Germany’s Bernhard Langer has racked up a slew of titles during his professional golf career.
He has 61 international victories to his credit, and of his three PGA Tour victories, two of them earned him the Green Jacket at the Masters. Langer has also won the Toshiba Classic on the PGA Tour Champions series, and he’s back to compete in the three-day tournament, which starts Friday at Newport Beach Country Club.
Throughout all of his success, Langer has been able to appreciate it all. He never became numb to the excitement of winning, or the privileges of being a professional golfer, due to his humble beginnings.
“I come from a very humble, poor family background,” Langer shared. “It makes me appreciate what I have. I didn’t grow up in a rich family and you’re part of a country club right away and everything is given to you. I had to earn it. I had to buy my own first clubs. They weren’t handed to me.
“I didn’t have a lesson for seven years, couldn’t afford it. So I appreciated when I did have a first lesson.”
Langer said he started out as a caddie when he was about 8½ years old, working at the hilly, nine-hole course of the Augsburg Country Club, which was just five miles from his home.
From that work, he was able to afford his own set of clubs, and he turned pro at the age of 15. Even then, Langer recalled some lean years when he had first started touring, sleeping in his car at times.
Langer, now 60, recognizes that much has changed since then. One thing that has not is his competition. Most of his colleagues have found their way to the PGA Tour Champions, a 50-and-older senior circuit.
“I’m playing against the same guys I played all my life,” Langer said, listing Tom Lehman, Fred Couples and Mark O’Meara to name a few.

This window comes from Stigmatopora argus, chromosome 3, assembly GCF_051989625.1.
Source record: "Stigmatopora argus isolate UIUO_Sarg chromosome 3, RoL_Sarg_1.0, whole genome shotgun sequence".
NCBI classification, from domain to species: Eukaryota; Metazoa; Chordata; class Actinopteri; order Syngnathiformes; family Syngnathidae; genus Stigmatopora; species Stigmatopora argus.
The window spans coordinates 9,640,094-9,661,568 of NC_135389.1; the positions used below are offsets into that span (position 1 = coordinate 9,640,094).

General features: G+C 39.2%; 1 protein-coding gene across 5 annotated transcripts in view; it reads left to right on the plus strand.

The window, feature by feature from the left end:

When he first became eligible to join the PGA Tour Champions, Langer claimed the 2008 Toshiba Classic crown. He says that the tour has become increasingly more challenging.
“The last 10 years, the competition is getting fiercer and harder as time goes on,” he said, pointing to the premium of 78 starting slots available in the field at PGA Tour Champions events.
The Charles Schwab Cup money list is evidence of the growing competition. Tour leader Jerry Kelly ($437,683) and third-place David Toms ($333,573) are scheduled to make their first appearances at the Toshiba Classic.
Kelly was the PGA Tour Champions Rookie of the Year in 2017.
After playing the Toshiba Classic course at the Newport Beach Country Club on Tuesday, Langer said he felt the course would favor the competitors with the biggest swing off the tee.
“They took a lot of trees out,” Langer said. “It’s a lot more open, so I feel it favors the long hitters a lot more now. All of the bunkering is about 260-265 [yards away], and some of the trees are stopping around that mark.
“If you can carry it 270 in the air, you have a huge advantage now that you didn’t have before.”
The tournament is scheduled for Friday through Sunday. Pro-Am play will continue on Thursday.
Couples pulls out with back injury
Newport Beach resident Fred Couples withdrew from the tournament on Wednesday due to a lingering back injury.
The 1992 Masters champion is one of three golfers to be a repeat winner of the Toshiba Classic. He won the event in 2010 and 2014. Jay Haas (2007, 2016) and Hale Irwin (1998, 2002) are the others to have accomplished the feat.
Blaine McCallister joins the field as the first alternate. The 59-year-old has five career PGA Tour victories.
In an interesting coincidence, Couples and McCallister roomed together while attending the University of Houston. Jim Nantz, a CBS Sports broadcaster, was also a roommate of theirs.